6. A Drop of the Hard Stuff (#17)
Matthew Scudder, an ex NYC cop/detective, left his job because of his drinking that led to problems all around, the loss of his wife, his job and a life that was out of control. He moved into a hotel, took odd jobs as a private detective, no license, just money under the table and something to do. The something to do that keeps him very busy is joining AA and giving up booze. He goes from one AA meeting to another, talks to his sponsor every night, and has a Chinese dinner with him every Sunday. Matt wants to quite drinking and does everything he can to maintain his sobriety. He has several women friends, a serial monogamist, so to speak. One day he runs into Jack Ellery, an old school friend. They meet at an AA meeting. Jack has been sober for almost two years, which is exactly where Matt wants to be. And, Jack wants what Matt has, a straight life led without crime. They strike up a wary friendship. And, then a violent crime takes place, Matt is asked to help find the answers.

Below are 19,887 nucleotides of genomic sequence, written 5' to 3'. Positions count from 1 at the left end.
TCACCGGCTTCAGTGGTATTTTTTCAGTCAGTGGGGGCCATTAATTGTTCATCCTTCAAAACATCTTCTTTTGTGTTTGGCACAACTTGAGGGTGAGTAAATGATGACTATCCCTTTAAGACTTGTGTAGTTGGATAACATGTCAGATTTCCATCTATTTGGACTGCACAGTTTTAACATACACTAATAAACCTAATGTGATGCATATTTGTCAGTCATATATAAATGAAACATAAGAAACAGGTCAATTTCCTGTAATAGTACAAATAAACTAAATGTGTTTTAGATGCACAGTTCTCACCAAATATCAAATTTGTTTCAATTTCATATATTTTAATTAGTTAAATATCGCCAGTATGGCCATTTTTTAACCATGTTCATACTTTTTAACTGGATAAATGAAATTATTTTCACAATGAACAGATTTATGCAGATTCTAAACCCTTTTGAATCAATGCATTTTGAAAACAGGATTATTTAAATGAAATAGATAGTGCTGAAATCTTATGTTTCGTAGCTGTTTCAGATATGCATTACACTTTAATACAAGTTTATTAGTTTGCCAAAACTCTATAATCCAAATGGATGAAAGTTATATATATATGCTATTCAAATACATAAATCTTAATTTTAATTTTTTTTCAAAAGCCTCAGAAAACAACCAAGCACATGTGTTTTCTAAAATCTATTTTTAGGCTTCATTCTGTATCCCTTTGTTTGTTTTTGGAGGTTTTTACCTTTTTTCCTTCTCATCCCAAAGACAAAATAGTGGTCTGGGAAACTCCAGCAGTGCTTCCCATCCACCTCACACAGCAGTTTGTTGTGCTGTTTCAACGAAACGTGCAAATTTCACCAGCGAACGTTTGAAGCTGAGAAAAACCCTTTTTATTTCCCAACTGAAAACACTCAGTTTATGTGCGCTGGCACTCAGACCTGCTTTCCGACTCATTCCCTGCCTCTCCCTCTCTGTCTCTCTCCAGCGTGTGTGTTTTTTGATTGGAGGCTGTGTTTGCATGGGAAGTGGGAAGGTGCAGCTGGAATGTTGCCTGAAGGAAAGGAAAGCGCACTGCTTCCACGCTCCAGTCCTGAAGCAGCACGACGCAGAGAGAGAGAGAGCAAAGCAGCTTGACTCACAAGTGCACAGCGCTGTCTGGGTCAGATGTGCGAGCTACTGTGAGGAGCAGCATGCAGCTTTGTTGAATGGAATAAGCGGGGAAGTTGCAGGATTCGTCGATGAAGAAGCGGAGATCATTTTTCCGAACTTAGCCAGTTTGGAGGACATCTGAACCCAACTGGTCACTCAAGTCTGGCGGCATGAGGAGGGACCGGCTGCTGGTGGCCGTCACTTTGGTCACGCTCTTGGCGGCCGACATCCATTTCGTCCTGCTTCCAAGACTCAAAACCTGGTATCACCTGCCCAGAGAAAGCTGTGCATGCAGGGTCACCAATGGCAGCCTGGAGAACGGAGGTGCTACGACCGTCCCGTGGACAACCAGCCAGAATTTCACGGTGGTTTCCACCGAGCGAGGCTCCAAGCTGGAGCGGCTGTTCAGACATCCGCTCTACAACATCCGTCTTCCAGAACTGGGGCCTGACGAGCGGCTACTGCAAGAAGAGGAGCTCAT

Lawrence Block as an author is new to me, but he won't be for long. His style of writing is the best there is. Crisp, characters so well developed that I can see them in my mind's eye. The kind of writing that keeps my eyes on the page and wanting to read this one through at one sitting. A moving, at times emotional story, that delivers a rich storyline.
Highly Recommended. prisrob 06-17-11
Keller in Dallas
Eight Million Ways to Die (Matthew Scudder Mysteries)
Most Recent Customer Reviews
A story this important to the character's development, shouldn't of been a flashback.Read more